Kansas City, Mo. Larry Johnson has been asking all year for more playing time at running back. The Kansas City Chiefs might have no choice but to accommodate their former No. 1 pick.
Derrick Blaylock, who has passed Johnson to become Priest Holmes' top backup, is doubtful for Sunday's game at Tampa Bay because of a deep thigh bruise. That could mean a bigger role for Johnson, who was drafted out of Penn State in 2003 when the Chiefs weren't sure Holmes could return from offseason hip surgery.
Johnson touched the ball for the first time this season Sunday in Kansas City's 45-35 victory over Indianapolis. But his lone carry, for 19 yards, came on the last play of the first half with the Colts playing deep to avoid a long pass.
Johnson could have played more, coach Dick Vermeil said, but the Chiefs needed Holmes on the field to help answer Indianapolis' second-half scoring surge.
"When Derrick went down with a thigh bruise, I had talked to Larry and said, 'Be ready to go,'" Vermeil said. "It didn't work, but he will be ready to go this Sunday."
Johnson, who led the nation in rushing as a senior at Penn State with 2,087 yards in 13 games, only has 20 carries as a pro. He has been inactive for several games this year and has made no effort to conceal his unhappiness.
He and Vermeil clashed earlier this year when Vermeil said Johnson should "take off the diapers" and go to work. Then last month when he was not traded by the deadline, Johnson publicly lashed out.
But the Chiefs said they did not trade their disgruntled backup because they still believed in his potential.
Despite his public discontent with his role, Johnson remains popular with his teammates. The day after his latest flare-up, fullback and team leader Tony Richardson roped off Johnson's locker with yellow caution tape.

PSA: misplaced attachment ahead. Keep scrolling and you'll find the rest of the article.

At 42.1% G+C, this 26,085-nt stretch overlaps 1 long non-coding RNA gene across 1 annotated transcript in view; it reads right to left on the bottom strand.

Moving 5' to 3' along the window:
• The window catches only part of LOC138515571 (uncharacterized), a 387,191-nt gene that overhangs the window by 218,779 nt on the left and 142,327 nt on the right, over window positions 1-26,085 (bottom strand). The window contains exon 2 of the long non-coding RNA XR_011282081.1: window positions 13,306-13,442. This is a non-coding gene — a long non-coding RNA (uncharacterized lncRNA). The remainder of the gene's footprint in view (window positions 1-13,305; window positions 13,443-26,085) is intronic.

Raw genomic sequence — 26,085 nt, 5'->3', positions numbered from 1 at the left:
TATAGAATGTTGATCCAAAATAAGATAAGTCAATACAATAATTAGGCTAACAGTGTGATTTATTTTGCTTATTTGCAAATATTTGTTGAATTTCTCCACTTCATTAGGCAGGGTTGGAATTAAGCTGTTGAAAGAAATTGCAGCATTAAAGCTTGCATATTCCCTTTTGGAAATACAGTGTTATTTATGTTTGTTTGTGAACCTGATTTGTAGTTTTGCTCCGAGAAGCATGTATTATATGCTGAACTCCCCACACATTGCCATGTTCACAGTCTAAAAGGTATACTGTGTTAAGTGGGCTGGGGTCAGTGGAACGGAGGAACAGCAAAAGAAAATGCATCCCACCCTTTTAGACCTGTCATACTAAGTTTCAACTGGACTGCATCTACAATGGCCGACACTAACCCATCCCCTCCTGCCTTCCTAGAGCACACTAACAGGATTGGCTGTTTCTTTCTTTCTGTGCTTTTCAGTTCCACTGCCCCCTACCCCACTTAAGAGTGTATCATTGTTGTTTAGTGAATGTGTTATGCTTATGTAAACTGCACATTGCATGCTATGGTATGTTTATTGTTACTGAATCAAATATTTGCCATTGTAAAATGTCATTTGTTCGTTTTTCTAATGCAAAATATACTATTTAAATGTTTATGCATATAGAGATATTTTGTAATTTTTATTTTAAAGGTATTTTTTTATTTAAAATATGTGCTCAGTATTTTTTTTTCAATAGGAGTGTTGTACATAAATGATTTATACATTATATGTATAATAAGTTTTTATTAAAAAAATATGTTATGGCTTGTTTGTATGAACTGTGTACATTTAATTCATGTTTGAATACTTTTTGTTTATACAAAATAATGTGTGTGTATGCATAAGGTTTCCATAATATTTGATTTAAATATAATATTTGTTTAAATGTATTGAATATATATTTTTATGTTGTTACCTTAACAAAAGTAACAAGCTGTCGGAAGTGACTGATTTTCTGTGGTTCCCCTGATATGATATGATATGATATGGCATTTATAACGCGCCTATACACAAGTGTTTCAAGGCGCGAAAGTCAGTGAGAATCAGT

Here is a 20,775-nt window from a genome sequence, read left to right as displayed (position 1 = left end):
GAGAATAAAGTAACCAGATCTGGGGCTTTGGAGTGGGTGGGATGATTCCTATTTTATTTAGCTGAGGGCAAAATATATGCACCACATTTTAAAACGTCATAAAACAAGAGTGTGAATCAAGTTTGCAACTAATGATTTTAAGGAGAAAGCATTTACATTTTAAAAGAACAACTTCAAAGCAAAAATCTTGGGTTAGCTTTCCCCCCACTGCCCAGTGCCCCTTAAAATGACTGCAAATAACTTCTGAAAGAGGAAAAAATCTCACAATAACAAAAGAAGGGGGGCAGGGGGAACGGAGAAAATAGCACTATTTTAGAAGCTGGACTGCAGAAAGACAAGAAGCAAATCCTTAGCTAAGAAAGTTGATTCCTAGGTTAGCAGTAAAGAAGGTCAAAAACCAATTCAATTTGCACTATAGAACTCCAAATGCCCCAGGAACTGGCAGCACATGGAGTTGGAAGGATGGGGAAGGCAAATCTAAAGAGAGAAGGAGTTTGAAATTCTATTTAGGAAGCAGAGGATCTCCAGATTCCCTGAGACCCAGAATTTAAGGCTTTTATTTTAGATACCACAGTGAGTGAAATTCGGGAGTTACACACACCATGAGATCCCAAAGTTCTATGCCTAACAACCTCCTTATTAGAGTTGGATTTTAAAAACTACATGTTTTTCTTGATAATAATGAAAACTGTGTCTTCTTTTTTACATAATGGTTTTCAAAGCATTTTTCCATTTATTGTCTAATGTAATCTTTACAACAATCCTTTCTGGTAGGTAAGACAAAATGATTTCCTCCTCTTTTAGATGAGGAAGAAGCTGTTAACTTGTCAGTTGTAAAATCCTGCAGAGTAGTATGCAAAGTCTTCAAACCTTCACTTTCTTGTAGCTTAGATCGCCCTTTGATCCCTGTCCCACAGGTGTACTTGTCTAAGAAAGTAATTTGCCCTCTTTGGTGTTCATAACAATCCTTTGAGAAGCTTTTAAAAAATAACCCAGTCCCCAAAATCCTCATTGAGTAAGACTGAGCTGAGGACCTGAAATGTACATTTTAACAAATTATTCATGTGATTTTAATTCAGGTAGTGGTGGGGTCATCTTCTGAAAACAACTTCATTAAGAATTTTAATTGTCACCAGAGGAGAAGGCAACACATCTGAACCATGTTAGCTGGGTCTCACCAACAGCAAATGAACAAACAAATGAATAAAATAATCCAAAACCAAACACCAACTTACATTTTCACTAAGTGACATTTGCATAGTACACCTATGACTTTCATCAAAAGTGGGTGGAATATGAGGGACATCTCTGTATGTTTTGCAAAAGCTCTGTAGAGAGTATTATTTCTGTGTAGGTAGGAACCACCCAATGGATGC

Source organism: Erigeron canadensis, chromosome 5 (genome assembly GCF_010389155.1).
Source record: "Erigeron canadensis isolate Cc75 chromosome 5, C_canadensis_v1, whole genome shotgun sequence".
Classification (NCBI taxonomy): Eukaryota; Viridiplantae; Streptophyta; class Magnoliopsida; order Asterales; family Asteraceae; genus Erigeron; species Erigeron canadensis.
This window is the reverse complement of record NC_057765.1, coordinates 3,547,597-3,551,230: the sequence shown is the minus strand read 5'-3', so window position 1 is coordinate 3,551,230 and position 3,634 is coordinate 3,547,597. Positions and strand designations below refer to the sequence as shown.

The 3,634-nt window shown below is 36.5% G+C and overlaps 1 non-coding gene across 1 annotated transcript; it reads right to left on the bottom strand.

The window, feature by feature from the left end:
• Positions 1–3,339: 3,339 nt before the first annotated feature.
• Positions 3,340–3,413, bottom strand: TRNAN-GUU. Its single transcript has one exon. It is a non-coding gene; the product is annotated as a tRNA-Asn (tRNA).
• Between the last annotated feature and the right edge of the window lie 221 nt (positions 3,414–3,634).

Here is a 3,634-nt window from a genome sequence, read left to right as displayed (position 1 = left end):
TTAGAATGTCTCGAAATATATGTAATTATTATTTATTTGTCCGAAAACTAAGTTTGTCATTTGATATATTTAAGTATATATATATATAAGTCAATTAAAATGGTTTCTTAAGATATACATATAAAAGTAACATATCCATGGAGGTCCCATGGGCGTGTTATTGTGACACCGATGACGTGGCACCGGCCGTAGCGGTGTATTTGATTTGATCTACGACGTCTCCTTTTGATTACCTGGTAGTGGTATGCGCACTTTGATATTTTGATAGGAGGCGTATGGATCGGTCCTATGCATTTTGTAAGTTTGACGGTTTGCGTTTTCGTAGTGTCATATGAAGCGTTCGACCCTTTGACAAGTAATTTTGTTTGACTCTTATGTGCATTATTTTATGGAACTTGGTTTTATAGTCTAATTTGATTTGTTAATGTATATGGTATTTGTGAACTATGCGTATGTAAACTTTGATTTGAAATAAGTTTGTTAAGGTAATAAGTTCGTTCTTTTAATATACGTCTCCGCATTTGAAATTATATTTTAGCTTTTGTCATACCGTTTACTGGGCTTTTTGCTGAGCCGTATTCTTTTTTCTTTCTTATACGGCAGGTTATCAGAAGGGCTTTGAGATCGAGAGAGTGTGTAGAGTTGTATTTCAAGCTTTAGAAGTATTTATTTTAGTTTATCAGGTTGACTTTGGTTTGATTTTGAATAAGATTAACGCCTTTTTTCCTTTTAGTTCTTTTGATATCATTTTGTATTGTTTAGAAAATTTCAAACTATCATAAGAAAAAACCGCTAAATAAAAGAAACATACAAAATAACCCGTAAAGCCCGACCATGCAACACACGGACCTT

"Larry Johnson is a very likable kid. I like him," Vermeil said. "Just because I get mad at him ... I get mad at my wife, but I still love her.
"Our players, the kind of team we have, the chemistry we have, they want the other guy to succeed," he added. "Why? They know we're going to need everybody one time or another."
Blaylock, who scored four of the Chiefs' NFL-record eight rushing touchdowns against Atlanta on Oct. 24, frequently is used in third-down situations -- and now, in his fourth season in Kansas City, has learned the ins and outs of the Chiefs' offense.
"What you have to realize as a backup running back is you don't know when you're going in, and you don't know what down and distance it's going to be," Vermeil said. "It might be third and 1, or third and 15.
"That's what's so tough on a young player. That's why Derrick Blaylock is so valuable, because he's in tune to every one of those kind of environment situations you throw him into."